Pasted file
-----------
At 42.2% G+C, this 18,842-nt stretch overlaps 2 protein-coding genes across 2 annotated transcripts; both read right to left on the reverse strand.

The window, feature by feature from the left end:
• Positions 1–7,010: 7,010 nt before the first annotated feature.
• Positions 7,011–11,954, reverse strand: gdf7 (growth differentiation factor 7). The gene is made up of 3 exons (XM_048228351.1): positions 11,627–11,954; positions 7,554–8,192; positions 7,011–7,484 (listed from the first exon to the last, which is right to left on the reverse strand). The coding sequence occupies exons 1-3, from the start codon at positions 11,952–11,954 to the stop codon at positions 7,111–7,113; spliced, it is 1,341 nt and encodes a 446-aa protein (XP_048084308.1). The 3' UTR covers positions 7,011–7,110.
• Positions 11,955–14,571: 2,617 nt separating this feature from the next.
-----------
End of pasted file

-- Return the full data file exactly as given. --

At 42.2% G+C, this 18,842-nt stretch overlaps 2 protein-coding genes across 2 annotated transcripts; both read right to left on the reverse strand.

The window, feature by feature from the left end:
• Positions 1–7,010: 7,010 nt before the first annotated feature.
• Positions 7,011–11,954, reverse strand: gdf7 (growth differentiation factor 7). The gene is made up of 3 exons (XM_048228351.1): positions 11,627–11,954; positions 7,554–8,192; positions 7,011–7,484 (listed from the first exon to the last, which is right to left on the reverse strand). The coding sequence occupies exons 1-3, from the start codon at positions 11,952–11,954 to the stop codon at positions 7,111–7,113; spliced, it is 1,341 nt and encodes a 446-aa protein (XP_048084308.1). The 3' UTR covers positions 7,011–7,110.
• Positions 11,955–14,571: 2,617 nt separating this feature from the next.